A day after reports surfaced about a rash of thefts at House offices over the past month, lawmakers weighed in and offered suggestions on how to address the problem.
Rep. Ander Crenshaw (R-Fla.), chairman of the Appropriations Subcommittee on the Legislative Branch, mentioned the incident in his opening remarks at the markup of the fiscal 2013 spending bill to fund the operations of Congress.
“Let me assure you, in talking to the Sergeant-at-Arms, the Capitol Police, members who have been affected ... they are doing everything they can,” Crenshaw said this morning of Capitol law enforcement, which is funded by the legislative branch bill. “The Sergeant-at-Arms assures me they are doing everything they can to get to the bottom of this.”
He said the Architect of the Capitol, Capitol Police and Sergeant-at-Arms are working together to come up with recommendations to streamline security on the Capitol campus.
At the same time, Crenshaw said, “we all have to remember that as tragic as this is, it’s a wake-up call that we’ve got to be diligent, aware of our surroundings and do what we can in our offices to protect what we can.”
Since April 10, an unknown number of House Members — among them Trey Gowdy (R-S.C.), Jerry Lewis (R-Calif.) and Jon Runyan (R-N.J.) — have had their offices ransacked during off-hours. Spokesmen for the three reported that items stolen include computer monitors, cameras and personal keepsakes.
Capitol law enforcement opted to launch a face-to-face outreach program rather than make a public announcement about the thefts, alerting individual offices about the incidents and offering tips on how to keep their valuables safe. On Thursday, House Sergeant-at-Arms Paul Irving told Roll Call that 168 House offices had been visited to date.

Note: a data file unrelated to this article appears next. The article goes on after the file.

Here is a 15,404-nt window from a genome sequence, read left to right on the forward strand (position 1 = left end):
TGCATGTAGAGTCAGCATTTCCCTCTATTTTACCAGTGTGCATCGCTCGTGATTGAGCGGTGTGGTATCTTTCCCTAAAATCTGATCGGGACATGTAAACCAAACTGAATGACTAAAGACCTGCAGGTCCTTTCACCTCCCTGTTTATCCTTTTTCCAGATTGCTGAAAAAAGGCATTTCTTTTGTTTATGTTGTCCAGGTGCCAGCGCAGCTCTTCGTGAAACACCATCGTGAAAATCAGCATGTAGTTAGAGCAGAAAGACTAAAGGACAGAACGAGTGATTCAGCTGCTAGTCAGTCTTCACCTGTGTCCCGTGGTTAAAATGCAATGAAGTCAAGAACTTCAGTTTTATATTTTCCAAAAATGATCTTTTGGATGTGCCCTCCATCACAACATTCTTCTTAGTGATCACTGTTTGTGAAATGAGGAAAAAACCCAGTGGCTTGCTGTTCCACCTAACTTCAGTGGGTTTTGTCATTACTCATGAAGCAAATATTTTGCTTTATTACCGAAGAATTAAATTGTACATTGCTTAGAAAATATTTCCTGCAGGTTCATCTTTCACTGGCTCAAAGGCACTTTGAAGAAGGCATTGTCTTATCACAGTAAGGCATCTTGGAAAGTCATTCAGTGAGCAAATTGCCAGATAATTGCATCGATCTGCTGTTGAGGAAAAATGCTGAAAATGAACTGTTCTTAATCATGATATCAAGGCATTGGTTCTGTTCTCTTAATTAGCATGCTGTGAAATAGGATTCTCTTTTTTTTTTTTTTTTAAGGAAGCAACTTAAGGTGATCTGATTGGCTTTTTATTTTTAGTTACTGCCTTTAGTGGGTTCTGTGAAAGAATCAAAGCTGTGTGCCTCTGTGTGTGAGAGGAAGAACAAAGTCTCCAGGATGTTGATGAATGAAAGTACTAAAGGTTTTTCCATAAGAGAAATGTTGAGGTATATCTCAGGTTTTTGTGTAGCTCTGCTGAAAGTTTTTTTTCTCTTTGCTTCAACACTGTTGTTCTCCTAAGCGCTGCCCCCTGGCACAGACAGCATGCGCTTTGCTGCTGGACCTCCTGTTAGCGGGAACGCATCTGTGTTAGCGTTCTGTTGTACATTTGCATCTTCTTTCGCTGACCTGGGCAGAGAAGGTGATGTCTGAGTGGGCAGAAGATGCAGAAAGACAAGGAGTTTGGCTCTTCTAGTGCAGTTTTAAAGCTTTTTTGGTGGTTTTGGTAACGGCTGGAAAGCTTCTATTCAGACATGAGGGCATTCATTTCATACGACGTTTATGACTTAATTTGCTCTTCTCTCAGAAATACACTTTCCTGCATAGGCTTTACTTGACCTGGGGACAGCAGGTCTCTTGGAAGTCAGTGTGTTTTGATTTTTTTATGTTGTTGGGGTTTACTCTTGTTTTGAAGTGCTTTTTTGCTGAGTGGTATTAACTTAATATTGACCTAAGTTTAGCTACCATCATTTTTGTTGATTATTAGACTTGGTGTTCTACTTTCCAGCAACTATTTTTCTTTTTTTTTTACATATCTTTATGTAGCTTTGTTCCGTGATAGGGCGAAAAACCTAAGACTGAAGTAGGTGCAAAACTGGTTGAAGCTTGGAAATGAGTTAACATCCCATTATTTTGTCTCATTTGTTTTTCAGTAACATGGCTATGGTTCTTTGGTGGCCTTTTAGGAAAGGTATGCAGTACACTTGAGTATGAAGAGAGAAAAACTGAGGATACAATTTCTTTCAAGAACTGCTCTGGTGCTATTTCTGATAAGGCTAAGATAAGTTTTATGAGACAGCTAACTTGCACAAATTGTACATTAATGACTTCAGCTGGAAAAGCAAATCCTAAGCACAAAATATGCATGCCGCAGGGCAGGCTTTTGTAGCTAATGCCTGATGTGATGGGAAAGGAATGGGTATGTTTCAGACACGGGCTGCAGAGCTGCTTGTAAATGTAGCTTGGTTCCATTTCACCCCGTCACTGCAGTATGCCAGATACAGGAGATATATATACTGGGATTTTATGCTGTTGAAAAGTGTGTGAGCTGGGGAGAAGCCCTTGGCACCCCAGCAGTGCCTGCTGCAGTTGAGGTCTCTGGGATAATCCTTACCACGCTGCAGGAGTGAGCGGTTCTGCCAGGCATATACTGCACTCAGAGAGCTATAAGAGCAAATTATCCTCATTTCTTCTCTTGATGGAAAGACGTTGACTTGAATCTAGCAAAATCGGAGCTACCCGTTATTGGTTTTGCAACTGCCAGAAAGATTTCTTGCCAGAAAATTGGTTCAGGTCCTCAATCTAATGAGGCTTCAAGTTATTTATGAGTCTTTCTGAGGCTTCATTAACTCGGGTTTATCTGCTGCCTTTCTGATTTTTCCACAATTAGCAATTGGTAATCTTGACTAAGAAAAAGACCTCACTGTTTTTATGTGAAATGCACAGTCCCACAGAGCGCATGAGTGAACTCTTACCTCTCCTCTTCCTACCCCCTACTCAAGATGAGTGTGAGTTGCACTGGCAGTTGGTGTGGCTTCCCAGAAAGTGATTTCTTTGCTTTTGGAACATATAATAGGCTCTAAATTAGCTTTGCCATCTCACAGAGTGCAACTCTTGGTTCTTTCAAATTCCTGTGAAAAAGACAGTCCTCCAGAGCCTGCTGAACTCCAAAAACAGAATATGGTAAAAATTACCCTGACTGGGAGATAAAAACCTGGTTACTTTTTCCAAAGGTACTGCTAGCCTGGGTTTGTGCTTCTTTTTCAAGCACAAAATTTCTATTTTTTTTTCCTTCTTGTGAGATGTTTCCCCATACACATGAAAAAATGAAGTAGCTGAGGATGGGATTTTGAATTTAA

Irving said his staff decided not to release a report several weeks ago in part because it wanted to be sensitive to the need to let people know about the thefts without causing undue panic.
Crenshaw said he supported that approach.
Rep. Hal Rogers (R-Ky.), chairman of the full Appropriations Committee and a former prosecutor, wants to see quick action.
“We need to get this resolved right way because it’s more involved than missing money or whatever,” said Rogers, suggesting that confidential material and classified files are also at risk in Member offices. “This should be resolved not in a matter of days but a matter of hours.”
Rogers also echoed what Gowdy had suggested in a letter he sent earlier this month to the House Administration Committee: that these break-ins appear to be perpetrated by someone from within.
“There’s been no evidence of a physical break-in, which suggests that [someone] had access to those offices,” Rogers said. “That should narrow the investigation quite considerably.”
Rep. Mike Honda (D-Calif.), ranking member of the Subcommittee on the Legislative Branch, said the incidents present an opportunity for the Capitol Police to consider ways to increase surveillance in the Capitol complex without infringing on people’s privacy.
In the Legislative Branch spending bill approved by the subcommittee today, the Capitol Police would receive an increase of $20 million from current levels.
Honda suggested that is not enough money to invest in new technology.
Vice President Joe Biden waits to conduct a mock swearing-in ceremony with Sen. Brian Schatz, D-Hawaii, in the Capitol's Old Senate Chamber, December 2, 2014. Schatz was sworn in to serve the remainder of his term since he was appointed to the seat after Sen. Daniel Inouye, D-Hawaii, passed away.